A sprain refers to an injury to a ligament while a strain refers to an injury to a tendon or muscle. The AC joint has no muscular attachments but is surrounded and protected by ligaments. As previously mentioned, the AC joint doesn’t have great blood supply so the healing process is much more challenging and can be significantly slower. Treatment typically involves multiple different approaches to increase blood flow to the area and also to optimize movement everywhere around the AC joint. In particular, stabilization of the shoulder blade and freely moving joints of the spine are very important.
Thoracic outlet syndrome
Thoracic outlet syndrome (TOS) can be caused by a few different things. One cause is entrapment of some of the nerve roots and blood vessels of the neck between either the scalene muscles or under the pectoralis minor muscle. These muscles can become tight and swollen and prevent free motion of those structures. Another cause is impingement between the clavicle and first rib due to thickening of the fascial band that connects the two. Most patients presenting with TOS are between 20-60 years old and females are 9 times more likely to have TOS than males. Having a cervical rib is also a possible cause of TOS, although only 1% of the population has them and <10% of those that do have them experience TOS. Symptoms include pain, numbness, tingling and weakness most commonly in the distribution of the ulnar nerve which is the inside of the arm and forearm and the pinky finger. Treatment typically involves joint manipulation to any palpated joint restrictions, joint stabilization exercises to optimize the muscular activation around the dysfunctional areas and potentially neural mobilization. Neural mobilization should be thought of as taking the nerves and pretending they are strings that should normally thread through muscles from their origin in the spinal cord to their distal muscles or other structures. If those strings get caught somewhere along the line, they need to be continually but slowly be moved through that tissue to “break free.”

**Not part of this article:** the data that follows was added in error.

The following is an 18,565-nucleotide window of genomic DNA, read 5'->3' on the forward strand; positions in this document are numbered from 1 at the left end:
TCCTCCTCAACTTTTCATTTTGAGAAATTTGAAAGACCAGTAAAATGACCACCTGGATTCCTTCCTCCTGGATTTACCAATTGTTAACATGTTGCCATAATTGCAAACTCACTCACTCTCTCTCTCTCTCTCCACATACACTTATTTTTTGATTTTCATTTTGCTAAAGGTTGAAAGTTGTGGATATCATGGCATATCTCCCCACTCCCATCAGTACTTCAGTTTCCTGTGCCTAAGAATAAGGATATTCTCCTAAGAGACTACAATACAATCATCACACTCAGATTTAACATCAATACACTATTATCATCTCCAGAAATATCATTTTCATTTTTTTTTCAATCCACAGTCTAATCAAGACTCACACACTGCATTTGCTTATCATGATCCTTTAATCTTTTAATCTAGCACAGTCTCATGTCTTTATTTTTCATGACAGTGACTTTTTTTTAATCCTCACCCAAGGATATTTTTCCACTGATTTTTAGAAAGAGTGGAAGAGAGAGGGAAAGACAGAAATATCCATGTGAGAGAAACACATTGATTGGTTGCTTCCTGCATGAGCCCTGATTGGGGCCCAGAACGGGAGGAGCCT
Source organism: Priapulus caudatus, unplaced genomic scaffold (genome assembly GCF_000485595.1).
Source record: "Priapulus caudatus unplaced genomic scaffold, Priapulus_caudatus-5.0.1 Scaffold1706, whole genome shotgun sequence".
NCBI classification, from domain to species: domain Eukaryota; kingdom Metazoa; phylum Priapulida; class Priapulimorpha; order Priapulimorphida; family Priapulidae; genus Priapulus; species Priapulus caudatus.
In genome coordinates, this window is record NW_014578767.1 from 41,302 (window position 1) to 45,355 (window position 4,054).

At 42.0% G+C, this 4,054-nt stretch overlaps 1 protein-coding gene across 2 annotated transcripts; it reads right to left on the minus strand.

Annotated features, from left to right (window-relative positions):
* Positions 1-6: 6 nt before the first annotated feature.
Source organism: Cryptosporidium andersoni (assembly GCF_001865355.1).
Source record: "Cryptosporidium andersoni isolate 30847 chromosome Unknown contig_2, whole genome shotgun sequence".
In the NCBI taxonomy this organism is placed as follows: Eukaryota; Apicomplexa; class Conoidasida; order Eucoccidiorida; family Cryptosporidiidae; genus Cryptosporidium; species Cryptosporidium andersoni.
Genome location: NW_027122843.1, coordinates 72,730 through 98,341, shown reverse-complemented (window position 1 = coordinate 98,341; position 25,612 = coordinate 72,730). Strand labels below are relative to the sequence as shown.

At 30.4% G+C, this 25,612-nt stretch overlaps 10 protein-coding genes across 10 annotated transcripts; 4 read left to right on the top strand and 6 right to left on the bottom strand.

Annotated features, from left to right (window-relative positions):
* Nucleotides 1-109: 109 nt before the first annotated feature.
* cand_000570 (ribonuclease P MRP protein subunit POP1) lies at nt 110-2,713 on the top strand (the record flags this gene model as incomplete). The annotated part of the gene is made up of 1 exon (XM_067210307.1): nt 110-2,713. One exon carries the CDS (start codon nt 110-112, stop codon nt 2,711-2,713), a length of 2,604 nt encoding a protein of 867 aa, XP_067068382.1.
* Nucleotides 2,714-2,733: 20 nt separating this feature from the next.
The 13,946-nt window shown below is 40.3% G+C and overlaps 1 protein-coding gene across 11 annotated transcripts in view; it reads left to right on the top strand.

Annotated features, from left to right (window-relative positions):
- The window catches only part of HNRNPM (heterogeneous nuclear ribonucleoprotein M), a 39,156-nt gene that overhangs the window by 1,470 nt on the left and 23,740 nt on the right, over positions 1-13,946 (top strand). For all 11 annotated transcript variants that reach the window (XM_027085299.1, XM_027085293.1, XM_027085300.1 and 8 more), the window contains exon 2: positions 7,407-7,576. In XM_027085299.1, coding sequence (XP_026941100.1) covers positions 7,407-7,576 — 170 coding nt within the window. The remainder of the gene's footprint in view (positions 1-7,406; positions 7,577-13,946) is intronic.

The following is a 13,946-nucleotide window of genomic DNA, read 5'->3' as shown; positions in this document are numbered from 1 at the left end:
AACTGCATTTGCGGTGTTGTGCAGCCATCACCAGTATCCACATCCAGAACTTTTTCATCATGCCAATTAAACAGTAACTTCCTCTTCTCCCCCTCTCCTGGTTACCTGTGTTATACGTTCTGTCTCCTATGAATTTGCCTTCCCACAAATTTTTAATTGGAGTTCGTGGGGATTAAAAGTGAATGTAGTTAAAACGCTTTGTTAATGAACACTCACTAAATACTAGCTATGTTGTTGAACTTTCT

The labrum of the shoulder is the outer layer of the part of the shoulder blade that the humerus attaches to. The labrum is made of cartilage and contributes significantly to stability of the shoulder as it increases the size of the “bowl” that the humerus fits into. A torn labrum is caused by a trauma that typically involves a jamming of the shoulder going backwards such as a fall, a car accident or a repetitive injury. There are a specific set of diagnostic tests and clinical characteristics that exist for determining if a patient has a labral tear, and it is very important to be seen by a professional for proper evaluation and diagnosis. A partially torn labrum can sometimes respond to a conservative trial of care involving joint stabilization exercises and several different ways to increase blood flow to the area such as instrument-assisted manual therapy, dry needling, laser therapy or pulsed electromagnetic field therapy (PEMF). If the labral tear is large or doesn’t respond to a short (2-3 week) trial of care, then the next steps need to be taken as far as surgical consultation and medication goes.
- Current Best Practice Assessment of TOS. (2018, March 10). Retrieved from
- Shoulder impingement syndrome. (2019, May 17). Retrieved from